BYU language studies professor shares her ‘rays of light’

Ellen Knell, associate director of curriculum and instruction for the Center for Language Studies gave the campus devotional on Tuesday, July 2.

Ellen Knell, associate director of curriculum and instruction for the BYU Center for Language Studies, taught that testimonies can be grown through multiple, small “rays of light” in her devotional address on Tuesday, July 2.

She began her address by mentioning a talk given by Elder Alexander Dushku of the Seventy during the April 2024 General Conference, titled “Pillars and Rays.” In his talk, Dushku discussed how his testimony did not arise from a single, impactful “pillar of light” but rather multiple, smaller “rays of light” over time.

The first “ray of light” Knell recounted from her life was when she had the prompting to go on a mission during her time at university. She followed the prompting and was called to serve in Taiwan, but she struggled to understand the language and communicate with others.

Once she became a senior companion after six months, she made many mistakes communicating in a foreign language. However, over time, she gradually understood the language.

“I felt God working through me despite my weaknesses and mistakes because the work needed to get done,” Knell said. “I didn’t expect the discouragement. I didn’t expect the feelings of incompetence. I expected a pillar of light and an instant gift of tongues. Instead, I got many small rays over time.”

She explained her mission experience sparked her interest in how people learn languages.

Knell discussed “small learning,” which emphasizes smaller, incremental steps in the learning process that can lead to a larger outcome over time.

BYU language professor Ellen Knell gives a devotional address at the Marriott Center on Tuesday, July 2. She shared the various “rays of light” throughout her life that helped her grow her testimony. (Emily May)

“I don’t think that we value small learning enough because we expect big outcomes, and we expect them right away,” she said. “I hope that we will be patient when the small learning takes a twist or turn that we don’t understand, because when we reflect back, we will see that we were making progress.”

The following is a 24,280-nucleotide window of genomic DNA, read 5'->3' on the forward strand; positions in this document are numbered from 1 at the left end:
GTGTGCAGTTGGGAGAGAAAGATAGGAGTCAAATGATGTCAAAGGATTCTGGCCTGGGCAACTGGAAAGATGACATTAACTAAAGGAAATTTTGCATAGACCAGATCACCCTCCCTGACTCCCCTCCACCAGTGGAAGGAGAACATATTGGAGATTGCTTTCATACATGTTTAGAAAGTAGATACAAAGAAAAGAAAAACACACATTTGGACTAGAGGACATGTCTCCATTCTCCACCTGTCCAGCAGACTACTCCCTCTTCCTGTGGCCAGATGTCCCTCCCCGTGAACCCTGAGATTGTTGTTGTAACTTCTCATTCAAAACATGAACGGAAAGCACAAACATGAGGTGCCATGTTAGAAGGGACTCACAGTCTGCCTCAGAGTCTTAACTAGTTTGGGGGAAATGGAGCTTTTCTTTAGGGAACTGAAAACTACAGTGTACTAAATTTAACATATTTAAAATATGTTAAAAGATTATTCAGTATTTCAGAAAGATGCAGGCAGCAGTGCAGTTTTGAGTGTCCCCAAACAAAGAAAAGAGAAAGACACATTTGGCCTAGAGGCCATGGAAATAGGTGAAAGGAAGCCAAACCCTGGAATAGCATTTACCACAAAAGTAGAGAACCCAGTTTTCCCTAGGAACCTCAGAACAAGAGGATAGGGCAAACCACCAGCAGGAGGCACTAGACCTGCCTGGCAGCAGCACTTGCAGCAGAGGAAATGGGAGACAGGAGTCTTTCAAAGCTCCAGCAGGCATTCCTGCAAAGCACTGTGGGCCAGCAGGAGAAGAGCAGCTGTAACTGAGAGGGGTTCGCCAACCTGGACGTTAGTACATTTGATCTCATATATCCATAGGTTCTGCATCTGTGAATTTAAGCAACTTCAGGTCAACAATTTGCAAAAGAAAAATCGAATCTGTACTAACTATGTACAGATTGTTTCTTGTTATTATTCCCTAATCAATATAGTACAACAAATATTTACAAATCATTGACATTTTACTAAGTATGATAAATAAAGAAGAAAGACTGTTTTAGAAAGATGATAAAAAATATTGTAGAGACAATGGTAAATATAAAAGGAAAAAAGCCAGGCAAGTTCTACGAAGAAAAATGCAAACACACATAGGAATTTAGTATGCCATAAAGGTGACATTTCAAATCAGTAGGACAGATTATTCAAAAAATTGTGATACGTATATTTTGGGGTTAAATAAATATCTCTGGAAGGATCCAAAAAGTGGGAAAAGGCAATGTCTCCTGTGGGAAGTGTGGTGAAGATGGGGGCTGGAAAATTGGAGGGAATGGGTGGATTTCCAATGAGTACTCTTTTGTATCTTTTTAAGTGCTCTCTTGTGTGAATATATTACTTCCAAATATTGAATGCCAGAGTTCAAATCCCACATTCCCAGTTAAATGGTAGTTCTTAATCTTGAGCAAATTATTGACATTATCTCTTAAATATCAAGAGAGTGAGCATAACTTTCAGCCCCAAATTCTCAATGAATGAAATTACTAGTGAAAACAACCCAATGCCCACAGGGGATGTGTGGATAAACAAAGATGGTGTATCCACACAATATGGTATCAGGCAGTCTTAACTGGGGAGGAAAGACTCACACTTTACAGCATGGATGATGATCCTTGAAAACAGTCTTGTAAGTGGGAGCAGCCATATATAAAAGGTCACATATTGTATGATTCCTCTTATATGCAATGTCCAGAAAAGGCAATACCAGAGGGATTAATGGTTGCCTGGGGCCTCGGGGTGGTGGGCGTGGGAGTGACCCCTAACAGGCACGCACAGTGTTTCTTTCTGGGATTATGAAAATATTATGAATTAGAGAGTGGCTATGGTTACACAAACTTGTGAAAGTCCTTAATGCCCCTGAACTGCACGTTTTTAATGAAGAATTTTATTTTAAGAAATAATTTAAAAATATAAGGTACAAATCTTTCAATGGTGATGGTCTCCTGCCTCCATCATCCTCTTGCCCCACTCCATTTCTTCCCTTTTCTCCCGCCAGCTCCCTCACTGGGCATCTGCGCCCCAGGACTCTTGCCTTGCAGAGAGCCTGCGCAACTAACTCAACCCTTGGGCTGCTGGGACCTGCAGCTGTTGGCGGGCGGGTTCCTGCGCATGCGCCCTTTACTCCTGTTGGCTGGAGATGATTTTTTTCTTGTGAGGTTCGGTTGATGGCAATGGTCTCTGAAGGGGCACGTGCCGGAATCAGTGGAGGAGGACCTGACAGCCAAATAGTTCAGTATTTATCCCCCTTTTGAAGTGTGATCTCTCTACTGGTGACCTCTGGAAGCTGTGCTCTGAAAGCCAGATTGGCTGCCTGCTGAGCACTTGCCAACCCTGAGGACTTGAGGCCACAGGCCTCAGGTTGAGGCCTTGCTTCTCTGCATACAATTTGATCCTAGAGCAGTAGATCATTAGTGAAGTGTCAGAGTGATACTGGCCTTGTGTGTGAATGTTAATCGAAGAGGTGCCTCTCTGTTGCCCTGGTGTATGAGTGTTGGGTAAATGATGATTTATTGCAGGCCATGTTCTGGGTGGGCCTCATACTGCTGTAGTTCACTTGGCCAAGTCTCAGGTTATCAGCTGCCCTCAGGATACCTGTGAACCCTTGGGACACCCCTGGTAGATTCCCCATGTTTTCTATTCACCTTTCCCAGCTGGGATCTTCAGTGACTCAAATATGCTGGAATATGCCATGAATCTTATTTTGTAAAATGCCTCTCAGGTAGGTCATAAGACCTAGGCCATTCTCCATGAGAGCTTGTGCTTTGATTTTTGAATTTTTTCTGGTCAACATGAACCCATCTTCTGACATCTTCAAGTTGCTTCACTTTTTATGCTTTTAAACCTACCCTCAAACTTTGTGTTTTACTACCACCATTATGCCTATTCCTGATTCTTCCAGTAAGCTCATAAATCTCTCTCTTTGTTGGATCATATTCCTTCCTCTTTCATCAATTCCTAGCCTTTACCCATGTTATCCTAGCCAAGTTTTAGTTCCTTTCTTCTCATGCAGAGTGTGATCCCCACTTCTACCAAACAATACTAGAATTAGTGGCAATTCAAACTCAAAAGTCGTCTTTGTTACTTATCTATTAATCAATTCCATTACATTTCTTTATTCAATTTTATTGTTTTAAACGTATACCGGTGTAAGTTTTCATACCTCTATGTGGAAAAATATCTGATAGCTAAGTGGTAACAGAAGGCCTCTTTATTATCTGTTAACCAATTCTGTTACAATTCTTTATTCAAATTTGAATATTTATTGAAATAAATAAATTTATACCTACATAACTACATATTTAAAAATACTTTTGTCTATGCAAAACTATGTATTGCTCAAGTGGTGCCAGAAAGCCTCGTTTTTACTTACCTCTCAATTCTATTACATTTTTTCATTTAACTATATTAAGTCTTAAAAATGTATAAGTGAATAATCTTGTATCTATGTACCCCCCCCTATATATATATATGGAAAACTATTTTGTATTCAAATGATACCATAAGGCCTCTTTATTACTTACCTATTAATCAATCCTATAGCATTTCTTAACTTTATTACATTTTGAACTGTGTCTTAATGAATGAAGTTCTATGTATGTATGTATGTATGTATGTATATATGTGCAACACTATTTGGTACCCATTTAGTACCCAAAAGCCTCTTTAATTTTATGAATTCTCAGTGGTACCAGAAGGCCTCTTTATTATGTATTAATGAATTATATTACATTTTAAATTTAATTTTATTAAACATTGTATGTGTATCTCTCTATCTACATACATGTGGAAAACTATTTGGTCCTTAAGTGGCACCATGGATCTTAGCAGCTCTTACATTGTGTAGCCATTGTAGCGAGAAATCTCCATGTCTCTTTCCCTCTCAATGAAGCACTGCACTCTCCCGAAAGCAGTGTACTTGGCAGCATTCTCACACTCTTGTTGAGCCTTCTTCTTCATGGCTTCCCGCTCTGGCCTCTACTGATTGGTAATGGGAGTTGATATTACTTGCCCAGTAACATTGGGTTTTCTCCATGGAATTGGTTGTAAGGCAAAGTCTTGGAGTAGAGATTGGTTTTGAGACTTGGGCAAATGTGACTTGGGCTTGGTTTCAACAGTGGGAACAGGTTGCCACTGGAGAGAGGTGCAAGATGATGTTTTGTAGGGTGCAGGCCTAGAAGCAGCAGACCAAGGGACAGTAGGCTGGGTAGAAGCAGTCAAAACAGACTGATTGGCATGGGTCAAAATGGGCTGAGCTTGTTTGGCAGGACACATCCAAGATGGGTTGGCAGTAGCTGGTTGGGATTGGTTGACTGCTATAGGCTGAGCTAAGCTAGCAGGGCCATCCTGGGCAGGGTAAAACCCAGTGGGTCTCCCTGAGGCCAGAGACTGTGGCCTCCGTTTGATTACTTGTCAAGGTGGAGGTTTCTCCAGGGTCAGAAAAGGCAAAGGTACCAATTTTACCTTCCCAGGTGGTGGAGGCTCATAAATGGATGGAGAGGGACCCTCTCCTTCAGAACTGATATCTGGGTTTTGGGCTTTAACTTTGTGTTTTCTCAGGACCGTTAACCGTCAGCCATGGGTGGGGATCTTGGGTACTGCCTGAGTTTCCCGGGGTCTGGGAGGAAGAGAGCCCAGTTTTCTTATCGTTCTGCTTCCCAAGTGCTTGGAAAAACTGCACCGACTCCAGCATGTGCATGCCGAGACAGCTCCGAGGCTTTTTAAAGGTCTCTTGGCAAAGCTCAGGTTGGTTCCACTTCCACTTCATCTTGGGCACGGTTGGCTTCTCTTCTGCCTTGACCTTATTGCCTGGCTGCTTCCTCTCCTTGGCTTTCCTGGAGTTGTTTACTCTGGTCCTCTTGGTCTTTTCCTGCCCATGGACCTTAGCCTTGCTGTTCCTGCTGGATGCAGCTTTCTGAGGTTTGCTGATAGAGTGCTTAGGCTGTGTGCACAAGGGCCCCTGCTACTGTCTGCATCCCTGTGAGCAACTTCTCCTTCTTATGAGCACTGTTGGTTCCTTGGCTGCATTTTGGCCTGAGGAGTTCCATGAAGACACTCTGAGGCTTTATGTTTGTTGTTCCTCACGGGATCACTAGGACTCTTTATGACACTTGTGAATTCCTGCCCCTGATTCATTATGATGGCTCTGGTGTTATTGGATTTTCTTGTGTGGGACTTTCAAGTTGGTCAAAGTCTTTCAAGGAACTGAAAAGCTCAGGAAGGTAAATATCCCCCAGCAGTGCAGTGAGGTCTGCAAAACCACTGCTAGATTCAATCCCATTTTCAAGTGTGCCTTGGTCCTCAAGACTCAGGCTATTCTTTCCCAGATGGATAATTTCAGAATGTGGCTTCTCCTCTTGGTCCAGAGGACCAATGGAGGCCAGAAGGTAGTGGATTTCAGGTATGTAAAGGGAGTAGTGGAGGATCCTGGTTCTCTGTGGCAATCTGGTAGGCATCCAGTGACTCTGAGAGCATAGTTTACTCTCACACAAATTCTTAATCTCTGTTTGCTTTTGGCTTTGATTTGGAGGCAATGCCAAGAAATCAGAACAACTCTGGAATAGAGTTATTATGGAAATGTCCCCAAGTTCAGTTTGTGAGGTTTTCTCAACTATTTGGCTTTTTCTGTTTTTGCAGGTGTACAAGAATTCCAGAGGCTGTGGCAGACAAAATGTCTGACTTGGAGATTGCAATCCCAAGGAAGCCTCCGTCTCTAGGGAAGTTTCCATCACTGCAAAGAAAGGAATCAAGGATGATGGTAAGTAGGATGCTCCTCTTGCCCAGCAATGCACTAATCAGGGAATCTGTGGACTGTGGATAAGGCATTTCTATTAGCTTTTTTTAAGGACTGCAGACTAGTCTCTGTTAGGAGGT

Another ray of light Knell mentioned occurred when she applied for a teaching position in Hong Kong. A few months after she was rejected from the position, she found out that she wasn’t hired because she was a member of the Church of Jesus Christ of Latter-day Saints.

Some time after this, she began working in immersion language education. This led to her role training BYU students to become dual language immersion teachers. She is now grateful for losing the teaching position in Hong Kong because of this new opportunity.

“We don’t always know where our experiences, the small learning, will take us. Over time, we will detect a pattern, and we will see God’s hand in our life,” Knell said. “We must trust and do our best, collecting small rays as we go, and be sure to keep our covenants when things don’t seem to be going the way we want. Eventually, over time, understanding and learning will happen in the best way for each of us.”

She recounted a time when she served with the Church Literacy Working Group. The Gospel Literacy Program, which she evaluated in West Africa, taught Church members of various areas how to read and write using “small learning.”

Knell’s great, great grandfather learned to read and write using the scriptures, and Knell claimed that his progress must have been achieved through “small learning.”

“With persistence and patience, we know that by small and simple things are great things brought to pass,” Knell said.

Knell recounted the passing of her daughter Erica many years ago, saying she struggled to feel love from the Savior. A friend had told her to look for “tender mercies” and “rays of light,” and Knell did find herself surrounded by rays of light as she opened her heart to them.

“Eventually, I emerged with a knowledge that the Savior understands my sorrows and struggles and that he loves me and my daughter,” Knell said. “He brought peace and comfort that soothed my heart and soul. He blessed me with His Spirit and the knowledge that I will be with Erica again. He surrounded me with rays of light that I have learned to recognize and gather into a glorious, brilliant pillar.”

Knell said light can arise from unexpected places and unexpected people.

“Heavenly Father wants us to look for the light and continue on when it’s difficult, even when it takes a long time,” she said. “How we react to that struggle determines how much we will learn and grow. Small consistent choices and actions over a lifetime are what makes you who you will become.”

Knell concluded her address by teaching a single pillar of light, composed of many smaller rays of light, can warm students’ hearts. Small and simple things can become powerful over time and help students move forward with faith.

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